Montreat History Spotlight
Leading "Mountain Retreat"
Rev. John C. Collins
It was called the "Mountain Retreat" for the first few years of its existence. The founder was Rev. John C. Collins (Sept. 19, 1850 - Aug. 26, 1928), who previous Montreat histories only provided the information that he was a Congregationist minister from New Haven.
But John Chamberlain Collins also was an influential leader in the Christian social work of the later 19th Century.
Born in Albion, NY, on September 19, 1850, John C. Collins prepared for college at the State Normal school at Brockport, NY. He graduated from Yale in 1875, and from Yale Theological Seminary in 1878. While in school around 1876, Collins also worked as the superintendent at the Union Workers' Boys Club in New Haven.
After graduating from college, Collins considered several lines of Christian work before reaching a decision as to the particular branch to which he ought to devote his energies. He finally decided to undertake mission work in the city of New Haven, and was engaged in the capacity of general superintendent of the Gospel Union, a mission society in New Haven, supported by prominent Christian people of different denominations. The Union held gospel services in the center of the city, carried on a Sunday-school, worked among prisoners in police courts, and performed auxiliary work such as temperance programs. Collins would continued to work for the Gospel Union into the 20th century.
Collins undertook a landmark religious census in 1880 of the New Haven's citizens.
In 1884, Collins assumed running a Boys' Club in New Haven.
On June 2, 1886, Collins was ordained at the New Haven United Church as a Congregational minister. That same month in connection with Col. Geo. R. Clarke and nationally renown Evangelist Dwight L. Moody of Chicago, Ill., John C. Collins spoke at the first convention of Christian Workers in the United States and Canada. Collins revealed the results of his New Haven religious census and followup work.
Reverend Collins was appointed secretary of the committee which was formed after the first Christian Workers’ convention. It was called the Committee for Christian Workers in the United States and Canada. This group became the International Christian Workers’ Association. Collins continued as secretary and executive of the association for the next two decades.
In 1887, the Christian Workers’ Association authorized him to organize a program for street boys under their authority and subject to such rules as he might think advisable. By 1887, Reverend Collins had extended the Boys Club program into four states. The Boys Clubs consisted of opening rooms in the different cities during the evenings of the colder months of the year, supplied with instructive books and interesting games, for free to the boys. A Christian young man was placed in charge of the room as superintendent. During the day and summer months when the club was closed, the superintendent visited the homes of the boys, went to police court, and watched over those in legal trouble, having their cases continued and doing what could be done to help them.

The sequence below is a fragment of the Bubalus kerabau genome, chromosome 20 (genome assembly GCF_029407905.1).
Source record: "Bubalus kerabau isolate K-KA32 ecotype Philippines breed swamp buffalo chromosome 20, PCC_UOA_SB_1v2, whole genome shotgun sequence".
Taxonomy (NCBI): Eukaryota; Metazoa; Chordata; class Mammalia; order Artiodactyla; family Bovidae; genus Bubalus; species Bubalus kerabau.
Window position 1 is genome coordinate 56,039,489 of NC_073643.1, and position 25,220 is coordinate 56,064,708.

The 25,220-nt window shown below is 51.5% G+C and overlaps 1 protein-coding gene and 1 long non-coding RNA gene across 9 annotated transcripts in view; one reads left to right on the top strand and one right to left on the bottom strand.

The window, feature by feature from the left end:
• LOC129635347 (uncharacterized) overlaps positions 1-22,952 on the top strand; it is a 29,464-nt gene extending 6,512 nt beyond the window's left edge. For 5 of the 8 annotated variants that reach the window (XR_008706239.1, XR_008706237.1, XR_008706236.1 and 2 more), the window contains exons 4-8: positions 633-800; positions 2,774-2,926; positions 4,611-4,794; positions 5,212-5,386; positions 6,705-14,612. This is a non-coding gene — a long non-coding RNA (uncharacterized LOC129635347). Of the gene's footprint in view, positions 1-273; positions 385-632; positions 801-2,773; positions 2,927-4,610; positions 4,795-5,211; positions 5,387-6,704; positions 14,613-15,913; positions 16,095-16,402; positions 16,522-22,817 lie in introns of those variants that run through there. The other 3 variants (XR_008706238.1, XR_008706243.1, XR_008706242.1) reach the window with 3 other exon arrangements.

The total number of boys under the supervision of the Collins' work reached perhaps about 13,000 boys by 1891.
Although there were several clubs for boys in existence before he started, Rev. John C. Collins effectively promoted and laid the groundwork to spread and permanently establish the Boys Club system, which today is known as the Boys & Girls Clubs of America.
Rev. Collins married Miss Fannie M. Smith of Brockport, NY, in 1878.
Apparently at the suggestion of Evangelist Weston R. Gales, John C. Collins began looking to create a summer religious retreat community in western North Carolina in 1895 or 1896. Collins also wanted a health resort for Rescue Mission Workers.
The Mountain Retreat Association (MRA) was formed in March 1897 and the first summer program held in July 1897 (see the New York Times article, above right).
Collins served as president for the MRA. He promoted the conferences as part of the International Christian Workers' Association.
In the second year, the 1898 summer conference was led by the Rev. Reuben Archer Torrey of Chicago and Henry Burton Gibbud, who founded of the Florence Crittenden Home (now the Rescue Mission) on Bleeker St. in New York City. The meeting was again promoted by Collins in the New York Times (see above right) and other publications.
In 1898, Torrey headed the Chicago Evangelization Society, later named Moody Bible Institute, and Gibbud was serving on the faculty of the Bible Normal College in Springfield, Massachusetts.
In November 1899, Collins turned over the presidency of the Mountain Retreat Association to John S. Huyler, although Collins continued to serve on the MRA board of directors.
In New England, 53 boys clubs met in Boston in 1906 and created the Federated Boys Clubs, headquartered in Boston. That same year (1906), The Friends of Boys, Inc. established in New Haven. Rev. Collins was named national secretary, a position he held from 1906 to 1928.
The Reverend John Chamberlain Collins died on August 26, 1928, in New Haven.